Friday, November 25, 2011

Same Mass... Increased Density

This Sunday the Roman Catholic Church will be implementing the first significant changes to their English liturgy in Southeast Michigan since its translation from Latin in the 1970’s following The Second Vatican Council. A comparison of the old version and the new version of the Mass can be found HERE.

The changes are supposed to be a more literal rendering of the language of the Latin Mass and are intended as part of a world wide effort to commonize the vernacular liturgies so that they are as similar as possible. For the most part the result of the changes is that the wording is more conservative. For example, in the old liturgy the priest would greet the people by saying “The Lord be with you” and the people would respond “And also with you” but now the response will be “And also with your spirit” which seems a bit less intuitive to modern ears. Another example is during the recitation of the Nicene Creed. The old language spoke of Christ as “One in being with the Father” but now Jesus will be said to be “consubstantial with the Father”. The two versions mean the same thing but the new language is clearly less user friendly for the average person. Many of the changes are similar to this in that they are focused more on a precise translation of the Latin and less on ease of understanding for the layman. The new Mass also involves a change to some music and more singing.

These changes have caused quite a stir among many Catholics. Some see them as a good thing. They view them as an elevation of the language of the Mass that further sets it apart from common discourse. Others, however, see these changes as a partial repudiation of the advances made at Vatican II and worry that people will be driven away by the apparent conservative shift in the language of the liturgy. They worry that the Mass will be less accessible for people after these changes.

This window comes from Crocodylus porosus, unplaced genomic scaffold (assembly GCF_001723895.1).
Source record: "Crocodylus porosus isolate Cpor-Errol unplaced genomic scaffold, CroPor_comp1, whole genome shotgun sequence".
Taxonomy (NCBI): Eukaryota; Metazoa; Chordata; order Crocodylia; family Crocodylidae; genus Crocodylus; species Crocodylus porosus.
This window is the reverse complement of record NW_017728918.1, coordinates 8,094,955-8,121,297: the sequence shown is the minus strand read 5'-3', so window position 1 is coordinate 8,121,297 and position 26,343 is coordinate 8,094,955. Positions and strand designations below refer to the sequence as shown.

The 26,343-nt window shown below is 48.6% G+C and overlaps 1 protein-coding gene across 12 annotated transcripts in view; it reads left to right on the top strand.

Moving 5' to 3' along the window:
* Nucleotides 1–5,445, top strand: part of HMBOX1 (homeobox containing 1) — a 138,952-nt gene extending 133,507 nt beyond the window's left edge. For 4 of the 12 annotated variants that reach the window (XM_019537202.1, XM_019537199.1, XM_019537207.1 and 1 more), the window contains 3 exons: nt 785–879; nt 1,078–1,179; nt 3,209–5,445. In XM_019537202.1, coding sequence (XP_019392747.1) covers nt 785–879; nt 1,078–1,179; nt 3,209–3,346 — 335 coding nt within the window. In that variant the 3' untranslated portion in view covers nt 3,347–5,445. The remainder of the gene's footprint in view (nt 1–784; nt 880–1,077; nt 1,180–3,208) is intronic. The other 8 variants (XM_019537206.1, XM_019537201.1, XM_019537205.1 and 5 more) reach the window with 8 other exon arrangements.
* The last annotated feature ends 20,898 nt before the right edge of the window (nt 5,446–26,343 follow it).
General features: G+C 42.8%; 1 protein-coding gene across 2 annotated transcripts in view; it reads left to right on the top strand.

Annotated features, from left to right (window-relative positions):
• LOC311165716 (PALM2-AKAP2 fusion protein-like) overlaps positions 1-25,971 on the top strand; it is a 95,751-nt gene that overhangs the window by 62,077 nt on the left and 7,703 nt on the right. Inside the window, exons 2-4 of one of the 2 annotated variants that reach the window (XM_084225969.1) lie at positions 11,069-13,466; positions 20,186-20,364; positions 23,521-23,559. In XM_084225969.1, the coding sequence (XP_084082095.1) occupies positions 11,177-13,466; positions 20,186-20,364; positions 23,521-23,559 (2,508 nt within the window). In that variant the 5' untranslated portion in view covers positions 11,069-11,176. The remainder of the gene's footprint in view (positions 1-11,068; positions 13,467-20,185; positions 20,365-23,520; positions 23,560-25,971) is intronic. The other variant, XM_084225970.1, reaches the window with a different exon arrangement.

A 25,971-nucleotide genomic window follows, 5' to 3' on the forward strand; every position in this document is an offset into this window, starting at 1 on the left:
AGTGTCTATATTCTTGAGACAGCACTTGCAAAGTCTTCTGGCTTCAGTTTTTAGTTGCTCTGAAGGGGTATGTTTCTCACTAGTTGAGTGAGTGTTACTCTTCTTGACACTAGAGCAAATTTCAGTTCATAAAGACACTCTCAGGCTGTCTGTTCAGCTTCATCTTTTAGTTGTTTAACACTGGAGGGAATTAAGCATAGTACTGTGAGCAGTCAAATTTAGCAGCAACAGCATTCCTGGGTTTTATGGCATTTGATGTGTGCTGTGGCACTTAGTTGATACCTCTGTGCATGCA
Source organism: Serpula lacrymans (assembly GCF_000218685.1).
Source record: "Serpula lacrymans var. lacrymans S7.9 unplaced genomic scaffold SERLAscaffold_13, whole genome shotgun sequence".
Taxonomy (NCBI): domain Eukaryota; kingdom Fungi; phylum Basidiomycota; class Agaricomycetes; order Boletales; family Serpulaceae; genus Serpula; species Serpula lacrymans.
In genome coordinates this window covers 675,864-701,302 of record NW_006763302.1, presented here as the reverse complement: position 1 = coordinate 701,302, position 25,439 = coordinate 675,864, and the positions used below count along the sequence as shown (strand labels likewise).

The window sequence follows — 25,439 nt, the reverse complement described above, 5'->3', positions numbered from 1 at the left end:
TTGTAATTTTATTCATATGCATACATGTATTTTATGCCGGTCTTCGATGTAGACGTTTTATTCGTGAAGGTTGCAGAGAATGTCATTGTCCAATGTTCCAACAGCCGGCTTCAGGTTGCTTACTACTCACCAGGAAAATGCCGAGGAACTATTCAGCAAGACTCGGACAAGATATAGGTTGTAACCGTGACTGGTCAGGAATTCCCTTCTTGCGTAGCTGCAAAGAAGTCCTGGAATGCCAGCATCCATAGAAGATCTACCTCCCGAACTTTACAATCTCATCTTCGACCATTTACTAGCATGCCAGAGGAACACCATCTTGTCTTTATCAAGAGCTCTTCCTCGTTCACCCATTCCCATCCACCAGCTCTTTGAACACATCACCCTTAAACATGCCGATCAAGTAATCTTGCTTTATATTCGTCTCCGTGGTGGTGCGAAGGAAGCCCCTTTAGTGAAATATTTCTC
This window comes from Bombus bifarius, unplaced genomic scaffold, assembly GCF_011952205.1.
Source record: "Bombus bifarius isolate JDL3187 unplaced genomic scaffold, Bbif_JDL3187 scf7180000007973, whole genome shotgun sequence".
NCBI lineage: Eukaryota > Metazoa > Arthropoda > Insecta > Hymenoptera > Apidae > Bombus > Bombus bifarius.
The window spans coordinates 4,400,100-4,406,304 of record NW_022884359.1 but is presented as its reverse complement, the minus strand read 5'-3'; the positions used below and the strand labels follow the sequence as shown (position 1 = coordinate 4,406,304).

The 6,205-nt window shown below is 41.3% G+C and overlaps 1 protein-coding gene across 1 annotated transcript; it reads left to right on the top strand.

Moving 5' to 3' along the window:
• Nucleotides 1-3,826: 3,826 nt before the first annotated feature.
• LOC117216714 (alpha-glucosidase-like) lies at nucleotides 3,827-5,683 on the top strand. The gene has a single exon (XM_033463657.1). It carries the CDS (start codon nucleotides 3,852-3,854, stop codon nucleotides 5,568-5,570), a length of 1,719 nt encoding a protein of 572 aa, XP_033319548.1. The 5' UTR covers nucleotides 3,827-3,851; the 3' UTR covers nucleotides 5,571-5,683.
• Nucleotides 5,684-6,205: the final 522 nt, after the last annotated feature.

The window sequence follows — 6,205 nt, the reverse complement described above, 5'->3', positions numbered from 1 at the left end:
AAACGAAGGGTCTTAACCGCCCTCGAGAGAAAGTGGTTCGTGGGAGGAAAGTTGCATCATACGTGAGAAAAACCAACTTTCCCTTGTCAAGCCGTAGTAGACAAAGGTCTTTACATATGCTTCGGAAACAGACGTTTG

From a purely theological perspective nothing in the Mass has changed. This isn’t surprising because even the sweeping liturgical changes of Vatican II itself did not change the underlying theological understanding of the Mass or Catholic doctrine. The changes at that time and now are a matter of how those beliefs are communicated and presented. Whether the shift to a more conservative presentation will be beneficial or not to the Roman Church remains to be seen.

When I speak with many of my Catholic friends and family one of the things they often mention is that the Mass gives them a feeling of history, connection, and separation from the broader culture. There is a sense of connection that they find in their liturgy that transcends the chaos of their modern lives. These changes will likely strengthen that response. Though many oppose the changes I think Rome may indeed understand very well what it is doing.

People have a desire to connect to something stable and unchanging. In a time when so many Protestant churches, in an attempt to be seen as relevant, are more likely to reflect the culture rather than confront it the decision by Rome to become more formal in its liturgy may further strengthen the differentiation and the power of the Catholic sub-culture. As an alternative to both widespread Protestant oscillation and Roman formalism I pray that our churches would focus on the unadorned preaching of the Gospel because only God Himself is unchanging and transcendent and we can only truly have fellowship with Him through a personal relationship with Jesus Christ.